Evaluation.  Upon receipt of parental consent regarding the initial request, the LEA typically has a 60 day window within which it must complete an eligibility evaluation of the child in question unless a countervailing state law exists that changes this time frame.  In Virginia the window is 65 business days (Monday-Friday, excluding federal and state holidays).  There are two exceptions to the statutory timeframe. They can be found at 20 U.S.C. § 1414(a)(1)(C)(ii).


Notice.  Before performing an evaluation, the LEA must provide notice and explanation to the child’s parents of what is going to occur.


The Evaluation Team.  This team should consist of a number of qualified professionals and the child’s parent(s).


Procedure.  The evaluation itself must employ a number of different information-gathering mechanisms in order to collect details of the child’s functional, developmental, and academic performance.  Use of only one measure to obtain these results is prohibited.  All of the measures used must be technically sound methods of assessing cognitive, behavioral, physical, and developmental factors.  The evaluation team must ensure that assessments and other evaluation materials are not racially or culturally discriminatory, are provided and administered in the most accurate language of the child, are valid and reliable for the purposes for which they are used, follow the given instructions, assess all areas of suspected disability, provide information relevant to the determination of the child’s educational needs, and, in the case of a child transferring schools within an academic year, are coordinated between those schools.


Requirements for Eligibility.

The child is a “child with a disability” for the purposes of IDEA if:
1.  The child’s disability falls within at least one of the following categories: Intellectual Disability (formerly referred to as Mental Retardation), Hearing Impairments (including Deafness), Speech or Language Impairments, Visual Impairments (including Blindness), Serious Emotional Disturbance (also referred to as Emotional Disturbance), Orthopedic Impairment, Autism, Traumatic Brain Injuries, Other Health Impairments, Specific Learning Disabilities, or Multiple Disabilities.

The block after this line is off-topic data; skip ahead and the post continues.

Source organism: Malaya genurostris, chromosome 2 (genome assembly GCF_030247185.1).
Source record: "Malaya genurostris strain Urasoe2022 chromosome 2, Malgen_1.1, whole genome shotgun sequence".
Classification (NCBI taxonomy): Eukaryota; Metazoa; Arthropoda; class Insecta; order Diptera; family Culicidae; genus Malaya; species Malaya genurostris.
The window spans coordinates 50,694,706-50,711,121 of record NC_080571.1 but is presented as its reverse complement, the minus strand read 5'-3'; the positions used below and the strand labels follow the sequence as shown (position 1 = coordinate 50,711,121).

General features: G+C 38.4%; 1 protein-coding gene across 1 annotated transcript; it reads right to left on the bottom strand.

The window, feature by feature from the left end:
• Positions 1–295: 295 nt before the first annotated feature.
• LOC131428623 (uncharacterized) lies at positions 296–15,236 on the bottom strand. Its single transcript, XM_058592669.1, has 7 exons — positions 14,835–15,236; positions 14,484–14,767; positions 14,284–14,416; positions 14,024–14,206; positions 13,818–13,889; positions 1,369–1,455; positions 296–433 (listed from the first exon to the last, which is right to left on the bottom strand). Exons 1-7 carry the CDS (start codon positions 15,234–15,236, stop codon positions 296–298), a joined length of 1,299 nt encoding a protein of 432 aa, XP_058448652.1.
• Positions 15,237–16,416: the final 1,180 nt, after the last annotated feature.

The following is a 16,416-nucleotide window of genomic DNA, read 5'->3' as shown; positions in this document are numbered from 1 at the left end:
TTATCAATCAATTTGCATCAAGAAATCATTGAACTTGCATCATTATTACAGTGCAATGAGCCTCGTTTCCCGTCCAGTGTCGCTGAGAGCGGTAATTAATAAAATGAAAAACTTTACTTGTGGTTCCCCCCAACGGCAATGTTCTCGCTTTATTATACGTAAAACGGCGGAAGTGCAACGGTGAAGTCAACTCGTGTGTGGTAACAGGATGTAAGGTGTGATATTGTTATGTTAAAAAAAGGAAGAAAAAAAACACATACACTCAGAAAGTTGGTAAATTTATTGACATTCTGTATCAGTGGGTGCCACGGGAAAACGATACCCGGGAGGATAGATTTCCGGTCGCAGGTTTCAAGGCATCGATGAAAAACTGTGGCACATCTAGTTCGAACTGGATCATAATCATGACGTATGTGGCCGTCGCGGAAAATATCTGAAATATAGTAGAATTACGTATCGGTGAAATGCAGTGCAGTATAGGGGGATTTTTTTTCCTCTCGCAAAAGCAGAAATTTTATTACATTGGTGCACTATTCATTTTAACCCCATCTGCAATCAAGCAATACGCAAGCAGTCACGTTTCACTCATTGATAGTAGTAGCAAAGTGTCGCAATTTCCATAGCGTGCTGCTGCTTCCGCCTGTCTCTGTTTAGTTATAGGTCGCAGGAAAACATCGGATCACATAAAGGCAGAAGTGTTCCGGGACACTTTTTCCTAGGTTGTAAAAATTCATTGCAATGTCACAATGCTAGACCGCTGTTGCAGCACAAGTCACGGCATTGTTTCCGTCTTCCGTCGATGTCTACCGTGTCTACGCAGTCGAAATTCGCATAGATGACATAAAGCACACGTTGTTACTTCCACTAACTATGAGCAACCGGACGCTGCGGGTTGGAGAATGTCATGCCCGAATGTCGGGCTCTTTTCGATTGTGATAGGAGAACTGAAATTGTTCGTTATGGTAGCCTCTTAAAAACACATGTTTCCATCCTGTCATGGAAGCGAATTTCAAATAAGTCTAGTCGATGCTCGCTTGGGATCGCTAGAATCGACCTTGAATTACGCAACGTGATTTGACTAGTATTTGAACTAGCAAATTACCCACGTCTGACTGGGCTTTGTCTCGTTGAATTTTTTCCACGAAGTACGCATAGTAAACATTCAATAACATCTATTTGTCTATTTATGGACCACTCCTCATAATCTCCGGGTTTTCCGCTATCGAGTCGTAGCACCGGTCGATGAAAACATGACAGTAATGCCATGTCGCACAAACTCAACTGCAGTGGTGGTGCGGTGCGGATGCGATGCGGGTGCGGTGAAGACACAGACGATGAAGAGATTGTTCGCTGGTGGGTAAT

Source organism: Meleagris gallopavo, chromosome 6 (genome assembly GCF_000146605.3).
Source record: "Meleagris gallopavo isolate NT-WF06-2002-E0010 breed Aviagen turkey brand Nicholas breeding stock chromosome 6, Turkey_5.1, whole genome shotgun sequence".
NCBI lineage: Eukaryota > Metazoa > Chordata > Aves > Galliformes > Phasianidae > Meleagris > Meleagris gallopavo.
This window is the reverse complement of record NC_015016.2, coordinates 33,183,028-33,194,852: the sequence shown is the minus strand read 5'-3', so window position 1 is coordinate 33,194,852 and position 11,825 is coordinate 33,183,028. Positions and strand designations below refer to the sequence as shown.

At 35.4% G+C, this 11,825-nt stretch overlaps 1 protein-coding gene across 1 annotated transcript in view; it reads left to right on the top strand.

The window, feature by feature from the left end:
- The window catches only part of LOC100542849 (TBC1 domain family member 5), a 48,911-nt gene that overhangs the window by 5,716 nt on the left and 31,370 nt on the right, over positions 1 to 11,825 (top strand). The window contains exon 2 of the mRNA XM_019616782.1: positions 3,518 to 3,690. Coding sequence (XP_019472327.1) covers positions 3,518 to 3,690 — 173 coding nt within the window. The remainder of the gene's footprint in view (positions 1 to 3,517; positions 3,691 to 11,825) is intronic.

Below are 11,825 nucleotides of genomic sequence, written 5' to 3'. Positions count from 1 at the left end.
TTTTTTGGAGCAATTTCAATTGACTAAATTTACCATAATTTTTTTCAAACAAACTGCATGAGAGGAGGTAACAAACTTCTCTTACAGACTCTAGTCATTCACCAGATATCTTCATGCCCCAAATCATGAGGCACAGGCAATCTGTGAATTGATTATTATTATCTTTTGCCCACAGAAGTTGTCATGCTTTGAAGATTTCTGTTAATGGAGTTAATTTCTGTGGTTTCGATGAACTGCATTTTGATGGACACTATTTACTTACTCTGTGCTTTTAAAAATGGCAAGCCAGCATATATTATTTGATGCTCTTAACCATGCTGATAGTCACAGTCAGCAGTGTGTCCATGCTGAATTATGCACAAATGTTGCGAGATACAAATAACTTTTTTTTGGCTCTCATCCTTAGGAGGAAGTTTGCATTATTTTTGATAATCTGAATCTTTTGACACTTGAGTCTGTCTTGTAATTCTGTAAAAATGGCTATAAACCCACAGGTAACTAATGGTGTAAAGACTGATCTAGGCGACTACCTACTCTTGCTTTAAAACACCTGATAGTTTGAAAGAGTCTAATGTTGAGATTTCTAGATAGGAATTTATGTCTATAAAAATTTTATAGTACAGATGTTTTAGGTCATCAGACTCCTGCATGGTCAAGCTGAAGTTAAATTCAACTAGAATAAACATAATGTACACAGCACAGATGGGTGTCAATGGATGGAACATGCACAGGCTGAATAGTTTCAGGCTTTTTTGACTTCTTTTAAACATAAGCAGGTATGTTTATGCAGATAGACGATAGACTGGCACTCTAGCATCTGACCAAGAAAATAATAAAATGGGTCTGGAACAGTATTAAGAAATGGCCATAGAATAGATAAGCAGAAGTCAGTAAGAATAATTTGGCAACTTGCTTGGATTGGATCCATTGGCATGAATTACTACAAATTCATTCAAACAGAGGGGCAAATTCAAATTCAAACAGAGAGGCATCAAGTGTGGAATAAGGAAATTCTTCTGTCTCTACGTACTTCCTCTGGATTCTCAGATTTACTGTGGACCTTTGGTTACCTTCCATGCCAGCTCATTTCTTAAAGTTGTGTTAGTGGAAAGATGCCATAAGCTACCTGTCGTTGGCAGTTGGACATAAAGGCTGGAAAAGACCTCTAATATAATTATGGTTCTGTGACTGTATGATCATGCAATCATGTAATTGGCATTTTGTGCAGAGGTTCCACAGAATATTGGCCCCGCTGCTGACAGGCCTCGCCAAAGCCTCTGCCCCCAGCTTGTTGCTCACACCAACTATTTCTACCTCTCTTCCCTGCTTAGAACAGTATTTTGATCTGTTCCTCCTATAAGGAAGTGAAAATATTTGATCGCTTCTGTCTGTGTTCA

2.  The child needs special education and related services as a result of his disability or disabilities.


Eligibility Decision.  Regardless of the evaluation team’s decision, the child’s parent is entitled to receive a copy of the evaluation report once the team has made a determination.

If Eligible.  If a child with a disability is eligible under the IDEA, then the child will receive special education and related services tailored to his or her specific educational needs and calculated to promote his or her individual educational achievement and success in life beyond graduation. An IEP meeting must be held within 30 days of this eligibility determination, and the special education and related services dictated by the child’s IEP must be made available to that child as soon as possible thereafter.

Reevaluation.  Parents may obtain a reevaluation of their child upon request, but reevaluation must not occur sooner than 1 year following the previous evaluation. Reevaluation is required by statute every 3 years to determine whether the child is still eligible for special education under IDEA. During reevaluations, team members must review all existing evaluations, assessments, and observations of and all existing information regarding the child in order to determine whether the team needs any additional data before evaluating whether that child is still a “child with a disability” for the purposes of IDEA.  The team must also formulate the child’s present levels of academic performance (PLOP) and looks into any changes that may need to be made to the child’s placement and/or services in order to facilitate the goals in his or her IEP.

If Ineligible.  A child who is ineligible for special education and related services under IDEA (in other words, a child whose disability does not negatively affect his or her educational progress) may still be eligible for “reasonable accommodations” under Section 504 of the Rehabilitation Act of 1973 that will provide that child with access to an education equal to that of his or her non-disabled peers.  See FAQs